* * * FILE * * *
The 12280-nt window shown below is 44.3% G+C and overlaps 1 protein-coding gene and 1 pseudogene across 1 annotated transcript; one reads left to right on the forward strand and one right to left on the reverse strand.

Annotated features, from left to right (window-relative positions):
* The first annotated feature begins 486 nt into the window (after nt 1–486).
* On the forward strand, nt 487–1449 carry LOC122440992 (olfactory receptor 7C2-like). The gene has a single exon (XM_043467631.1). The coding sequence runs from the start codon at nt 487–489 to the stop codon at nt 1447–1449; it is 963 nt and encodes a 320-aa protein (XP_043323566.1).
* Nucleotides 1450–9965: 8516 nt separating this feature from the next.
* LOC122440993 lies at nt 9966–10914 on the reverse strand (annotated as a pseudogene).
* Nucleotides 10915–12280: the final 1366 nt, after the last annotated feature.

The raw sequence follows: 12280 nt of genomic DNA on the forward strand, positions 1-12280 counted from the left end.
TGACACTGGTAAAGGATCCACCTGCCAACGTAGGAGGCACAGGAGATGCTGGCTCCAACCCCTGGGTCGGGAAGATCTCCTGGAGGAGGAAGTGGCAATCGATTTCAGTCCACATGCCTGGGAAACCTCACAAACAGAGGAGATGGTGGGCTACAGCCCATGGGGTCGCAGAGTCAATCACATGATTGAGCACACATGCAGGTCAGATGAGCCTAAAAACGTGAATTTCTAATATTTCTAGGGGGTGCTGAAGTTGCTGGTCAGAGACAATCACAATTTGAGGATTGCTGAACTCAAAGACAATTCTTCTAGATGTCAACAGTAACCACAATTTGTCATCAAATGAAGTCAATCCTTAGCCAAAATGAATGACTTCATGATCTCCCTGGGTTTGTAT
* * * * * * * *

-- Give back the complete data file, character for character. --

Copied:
The 12280-nt window shown below is 44.3% G+C and overlaps 1 protein-coding gene and 1 pseudogene across 1 annotated transcript; one reads left to right on the forward strand and one right to left on the reverse strand.

Annotated features, from left to right (window-relative positions):
* The first annotated feature begins 486 nt into the window (after nt 1–486).
* On the forward strand, nt 487–1449 carry LOC122440992 (olfactory receptor 7C2-like). The gene has a single exon (XM_043467631.1). The coding sequence runs from the start codon at nt 487–489 to the stop codon at nt 1447–1449; it is 963 nt and encodes a 320-aa protein (XP_043323566.1).
* Nucleotides 1450–9965: 8516 nt separating this feature from the next.
* LOC122440993 lies at nt 9966–10914 on the reverse strand (annotated as a pseudogene).
* Nucleotides 10915–12280: the final 1366 nt, after the last annotated feature.

The raw sequence follows: 12280 nt of genomic DNA on the forward strand, positions 1-12280 counted from the left end.
TGACACTGGTAAAGGATCCACCTGCCAACGTAGGAGGCACAGGAGATGCTGGCTCCAACCCCTGGGTCGGGAAGATCTCCTGGAGGAGGAAGTGGCAATCGATTTCAGTCCACATGCCTGGGAAACCTCACAAACAGAGGAGATGGTGGGCTACAGCCCATGGGGTCGCAGAGTCAATCACATGATTGAGCACACATGCAGGTCAGATGAGCCTAAAAACGTGAATTTCTAATATTTCTAGGGGGTGCTGAAGTTGCTGGTCAGAGACAATCACAATTTGAGGATTGCTGAACTCAAAGACAATTCTTCTAGATGTCAACAGTAACCACAATTTGTCATCAAATGAAGTCAATCCTTAGCCAAAATGAATGACTTCATGATCTCCCTGGGTTTGTAT